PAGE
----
The final area of concern is having the cash available to close the deal. The downpayment is an easy expense to identify, but it is not the only cash a buyer will need to obtain the property. Buyers have to budget moving and furnishing expenses, closing costs and interest points (if any) to accurately assess their cash needs. Also, it is not a good idea to spend all your cash on a house and leave no emergency reserves. The spreadsheet estimates 6 months net salary based on the financing qualifications for the loan amount. The total cash costs plus emergency reserves equal the total amount of liquid savings needed to close the transaction.

IHB Brokers Opinion of Value 27 Canopy Irvine-2

Estimates of Value

The third page looks at values and sets the stage for negotiation. It is composed of three sections:

  1. Comparative Sales Value and Negotiating Range
  2. Cashflow Value and IHB Fundamental Value
  3. Asking Price and Value Ranges (chart)

Back in May, I wrote Negotiating for Real Estate, where I outlined the negotiation process and described how the top and bottom of the negotiation range is established. The Comp Range is a measure of the highest and lowest prices of recent comparable sales. The Comparable Sales Value is a blend of the mean and the median of comps used to establish value. By blending the two values, it recognizes outliers without putting too much emphasis on them.

In a stable market, properties may trade at a premium or discount to
rental parity based on their desirability as owner-occupied housing.
The most desirable “blue chip” properties trade at a 10% premium to
rental parity, and transitory rental properties trade as low as 25%
below rental parity. When the IHB prepares a Brokers Opinion of Value,
we subjectively rate the property based on its owner-occupant
desirability, and we adjust the cashflow value of based on our market
experience. The resulting value is a theoretical basis for a property’s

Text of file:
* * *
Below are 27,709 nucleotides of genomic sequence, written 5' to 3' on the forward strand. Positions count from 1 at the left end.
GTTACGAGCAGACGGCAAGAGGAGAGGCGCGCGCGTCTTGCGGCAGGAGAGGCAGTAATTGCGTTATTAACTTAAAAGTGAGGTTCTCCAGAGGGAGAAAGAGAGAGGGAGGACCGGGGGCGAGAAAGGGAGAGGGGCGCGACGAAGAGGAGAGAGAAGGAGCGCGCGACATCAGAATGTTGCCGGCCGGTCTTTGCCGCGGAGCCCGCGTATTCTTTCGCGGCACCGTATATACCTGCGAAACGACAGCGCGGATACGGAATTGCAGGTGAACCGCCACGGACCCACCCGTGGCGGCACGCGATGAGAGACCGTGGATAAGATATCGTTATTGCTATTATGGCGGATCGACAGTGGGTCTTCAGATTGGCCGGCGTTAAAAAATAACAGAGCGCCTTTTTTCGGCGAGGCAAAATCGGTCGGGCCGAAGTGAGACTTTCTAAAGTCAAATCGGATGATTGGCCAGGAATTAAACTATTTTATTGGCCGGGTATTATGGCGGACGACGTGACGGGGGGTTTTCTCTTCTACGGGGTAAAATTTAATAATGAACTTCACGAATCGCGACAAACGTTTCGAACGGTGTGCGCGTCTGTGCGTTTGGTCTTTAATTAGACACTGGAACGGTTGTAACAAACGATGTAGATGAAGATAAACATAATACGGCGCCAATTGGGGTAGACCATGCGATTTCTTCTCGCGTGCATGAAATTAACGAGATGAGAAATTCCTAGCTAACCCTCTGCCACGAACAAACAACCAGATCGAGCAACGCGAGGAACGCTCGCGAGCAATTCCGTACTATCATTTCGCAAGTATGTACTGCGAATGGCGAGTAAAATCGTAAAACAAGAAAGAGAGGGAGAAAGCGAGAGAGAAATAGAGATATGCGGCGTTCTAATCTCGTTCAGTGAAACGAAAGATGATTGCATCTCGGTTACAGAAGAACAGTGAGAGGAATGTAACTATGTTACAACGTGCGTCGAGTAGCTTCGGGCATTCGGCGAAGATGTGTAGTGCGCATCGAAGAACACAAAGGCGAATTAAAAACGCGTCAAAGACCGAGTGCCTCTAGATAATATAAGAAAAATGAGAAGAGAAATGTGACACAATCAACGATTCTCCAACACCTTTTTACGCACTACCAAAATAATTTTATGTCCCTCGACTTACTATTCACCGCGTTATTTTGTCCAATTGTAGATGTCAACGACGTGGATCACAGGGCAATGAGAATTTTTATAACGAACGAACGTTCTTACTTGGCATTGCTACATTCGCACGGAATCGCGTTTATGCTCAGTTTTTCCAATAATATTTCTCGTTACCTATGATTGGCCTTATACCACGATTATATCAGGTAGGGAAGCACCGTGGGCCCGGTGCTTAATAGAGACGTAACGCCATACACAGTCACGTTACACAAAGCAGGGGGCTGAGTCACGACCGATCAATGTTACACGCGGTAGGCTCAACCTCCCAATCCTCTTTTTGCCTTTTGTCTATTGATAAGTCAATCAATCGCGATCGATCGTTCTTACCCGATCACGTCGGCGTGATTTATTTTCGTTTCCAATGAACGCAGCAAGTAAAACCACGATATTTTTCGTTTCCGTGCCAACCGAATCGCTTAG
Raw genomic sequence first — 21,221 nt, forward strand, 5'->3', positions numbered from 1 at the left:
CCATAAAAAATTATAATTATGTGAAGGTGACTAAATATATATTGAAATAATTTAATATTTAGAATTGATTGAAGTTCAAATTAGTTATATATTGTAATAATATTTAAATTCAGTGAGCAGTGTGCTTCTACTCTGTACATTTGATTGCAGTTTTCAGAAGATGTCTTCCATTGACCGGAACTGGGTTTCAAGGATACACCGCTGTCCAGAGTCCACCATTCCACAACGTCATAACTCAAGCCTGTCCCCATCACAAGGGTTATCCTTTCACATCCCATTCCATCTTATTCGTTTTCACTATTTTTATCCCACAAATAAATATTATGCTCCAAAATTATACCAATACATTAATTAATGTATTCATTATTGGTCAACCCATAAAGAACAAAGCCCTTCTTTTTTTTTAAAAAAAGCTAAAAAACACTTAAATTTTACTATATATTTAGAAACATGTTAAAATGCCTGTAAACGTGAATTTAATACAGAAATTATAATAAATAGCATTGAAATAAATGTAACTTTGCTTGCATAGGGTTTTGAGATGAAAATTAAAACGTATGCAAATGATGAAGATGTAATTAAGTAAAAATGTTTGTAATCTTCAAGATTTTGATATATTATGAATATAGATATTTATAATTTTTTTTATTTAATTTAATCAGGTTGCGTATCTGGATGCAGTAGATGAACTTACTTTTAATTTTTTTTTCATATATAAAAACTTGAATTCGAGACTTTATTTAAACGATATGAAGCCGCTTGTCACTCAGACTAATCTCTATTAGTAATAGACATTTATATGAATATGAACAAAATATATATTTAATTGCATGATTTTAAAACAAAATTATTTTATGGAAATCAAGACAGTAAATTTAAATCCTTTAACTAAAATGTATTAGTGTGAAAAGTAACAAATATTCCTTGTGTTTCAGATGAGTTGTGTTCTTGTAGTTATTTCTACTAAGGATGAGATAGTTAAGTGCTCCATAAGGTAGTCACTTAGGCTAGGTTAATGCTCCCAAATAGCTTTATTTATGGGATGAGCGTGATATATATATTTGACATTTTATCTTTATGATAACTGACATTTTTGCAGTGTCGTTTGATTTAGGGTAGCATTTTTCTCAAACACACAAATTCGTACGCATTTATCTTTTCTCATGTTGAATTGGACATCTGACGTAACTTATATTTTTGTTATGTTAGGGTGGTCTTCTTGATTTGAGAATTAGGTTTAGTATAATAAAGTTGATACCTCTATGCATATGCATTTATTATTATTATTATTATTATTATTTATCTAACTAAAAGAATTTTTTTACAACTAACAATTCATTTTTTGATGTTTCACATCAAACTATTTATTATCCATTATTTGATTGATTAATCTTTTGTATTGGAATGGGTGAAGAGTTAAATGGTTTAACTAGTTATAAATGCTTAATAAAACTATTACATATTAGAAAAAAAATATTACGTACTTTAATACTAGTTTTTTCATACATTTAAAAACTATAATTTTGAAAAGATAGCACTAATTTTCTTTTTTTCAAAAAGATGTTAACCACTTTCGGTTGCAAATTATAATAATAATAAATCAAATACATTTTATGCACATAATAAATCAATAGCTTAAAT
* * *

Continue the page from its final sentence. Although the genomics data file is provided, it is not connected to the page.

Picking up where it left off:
minimum value in the open market. When prices begin to fall, they
generally do not stop until all properties in a market reach their
fundamental value.

The chart showing asking prices and value ranges displays all the numbers in an intuitive format and shows the relationships between the numbers. For instance, in the chart below, the negotiating range and the comp range is significantly above a property’s current cashflow value. A buyer wanting to pay cashflow value will not obtain this property as market comps reflect a large ownership premium. This is currently the case in Irvine and in the beach communities. It is not the case in most other markets.

IHB Brokers Opinion of Value 27 Canopy Irvine-3

Comparable Sales, Comparable Rentals and concept notes

Page four of the report has the raw data on comparable sales and comparable rentals used to generate the report. This important raw data eliminates much confusion and debate over current valuations. The sections on Comparable Sales Value and Likely Transaction Price and Cashflow Value and IHB Fundamental Value generates the most questions and confusion, so a more detailed explanation of these concepts is included.

IHB Brokers Opinion of Value 27 Canopy Irvine-4

Report notes

In an effort to explain many of the concepts and calculations in the report, we have included a line-by-line series of notes detailing any assumptions.

IHB Brokers Opinion of Value 27 Canopy Irvine-5

IHB Brokers Opinion of Value 27 Canopy Irvine-6

Ignorance is …

George Orwell in 1984 wrote, “Ignorance is Strength” to describe how power is maintained by the few through the ignorance of the many. Those who are responsible for helping people buy and sell homes have preyed on the ignorance of buyers for generations to maintain their strength. They see little reason to change.

Thomas Gray in “Ode on a Distant Prospect of Eton College” wrote the line, “Ignorance is Bliss” to illustrate that ignorance to a problem creates happiness — while the ignorance lasts. This bliss may be welcome at times when the problem is intractable, but ignorance that prevents people from taking appropriate action does not lead to bliss, it leads to pain.

Ignorance is Pain. Ignorance is paying $889,000 for a property you can’t unload for $360,000; ignorance is paying $1,306,500 for a property worth $750,000; Ignorance to the housing market can lead to foreclosure and bankruptcy. There is nothing noble or romantic about ignorance to the value of real estate. I have no need to exaggerate the importance of getting this decision right.